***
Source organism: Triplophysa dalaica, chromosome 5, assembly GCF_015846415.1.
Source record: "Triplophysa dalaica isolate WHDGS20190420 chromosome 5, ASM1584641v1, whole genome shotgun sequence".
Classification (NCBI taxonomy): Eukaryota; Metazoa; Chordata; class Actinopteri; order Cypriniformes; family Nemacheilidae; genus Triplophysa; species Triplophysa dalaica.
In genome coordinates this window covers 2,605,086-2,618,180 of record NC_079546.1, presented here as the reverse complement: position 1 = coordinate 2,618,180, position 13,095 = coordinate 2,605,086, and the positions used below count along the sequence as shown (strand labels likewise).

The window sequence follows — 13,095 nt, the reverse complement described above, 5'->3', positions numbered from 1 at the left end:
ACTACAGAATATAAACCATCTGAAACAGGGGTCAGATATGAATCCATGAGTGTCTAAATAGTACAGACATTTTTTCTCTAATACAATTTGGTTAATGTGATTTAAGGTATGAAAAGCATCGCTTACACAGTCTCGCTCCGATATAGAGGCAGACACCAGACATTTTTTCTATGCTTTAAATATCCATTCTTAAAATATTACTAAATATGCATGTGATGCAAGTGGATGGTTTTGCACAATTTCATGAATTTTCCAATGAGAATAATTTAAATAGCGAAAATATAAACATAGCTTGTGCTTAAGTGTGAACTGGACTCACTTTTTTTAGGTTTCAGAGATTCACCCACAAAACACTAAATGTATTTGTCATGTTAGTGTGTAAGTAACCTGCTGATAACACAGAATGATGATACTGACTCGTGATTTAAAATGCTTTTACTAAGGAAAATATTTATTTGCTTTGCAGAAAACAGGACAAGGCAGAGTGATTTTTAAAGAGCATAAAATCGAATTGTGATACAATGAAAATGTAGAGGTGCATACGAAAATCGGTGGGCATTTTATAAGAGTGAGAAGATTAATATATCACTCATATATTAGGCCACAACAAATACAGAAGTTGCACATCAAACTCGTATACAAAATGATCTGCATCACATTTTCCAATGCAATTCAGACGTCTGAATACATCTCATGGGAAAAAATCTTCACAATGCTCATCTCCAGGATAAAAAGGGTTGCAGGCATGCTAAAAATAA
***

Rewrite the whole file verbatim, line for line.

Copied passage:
Source organism: Triplophysa dalaica, chromosome 5, assembly GCF_015846415.1.
Source record: "Triplophysa dalaica isolate WHDGS20190420 chromosome 5, ASM1584641v1, whole genome shotgun sequence".
Classification (NCBI taxonomy): Eukaryota; Metazoa; Chordata; class Actinopteri; order Cypriniformes; family Nemacheilidae; genus Triplophysa; species Triplophysa dalaica.
In genome coordinates this window covers 2,605,086-2,618,180 of record NC_079546.1, presented here as the reverse complement: position 1 = coordinate 2,618,180, position 13,095 = coordinate 2,605,086, and the positions used below count along the sequence as shown (strand labels likewise).

The window sequence follows — 13,095 nt, the reverse complement described above, 5'->3', positions numbered from 1 at the left end:
ACTACAGAATATAAACCATCTGAAACAGGGGTCAGATATGAATCCATGAGTGTCTAAATAGTACAGACATTTTTTCTCTAATACAATTTGGTTAATGTGATTTAAGGTATGAAAAGCATCGCTTACACAGTCTCGCTCCGATATAGAGGCAGACACCAGACATTTTTTCTATGCTTTAAATATCCATTCTTAAAATATTACTAAATATGCATGTGATGCAAGTGGATGGTTTTGCACAATTTCATGAATTTTCCAATGAGAATAATTTAAATAGCGAAAATATAAACATAGCTTGTGCTTAAGTGTGAACTGGACTCACTTTTTTTAGGTTTCAGAGATTCACCCACAAAACACTAAATGTATTTGTCATGTTAGTGTGTAAGTAACCTGCTGATAACACAGAATGATGATACTGACTCGTGATTTAAAATGCTTTTACTAAGGAAAATATTTATTTGCTTTGCAGAAAACAGGACAAGGCAGAGTGATTTTTAAAGAGCATAAAATCGAATTGTGATACAATGAAAATGTAGAGGTGCATACGAAAATCGGTGGGCATTTTATAAGAGTGAGAAGATTAATATATCACTCATATATTAGGCCACAACAAATACAGAAGTTGCACATCAAACTCGTATACAAAATGATCTGCATCACATTTTCCAATGCAATTCAGACGTCTGAATACATCTCATGGGAAAAAATCTTCACAATGCTCATCTCCAGGATAAAAAGGGTTGCAGGCATGCTAAAAATAA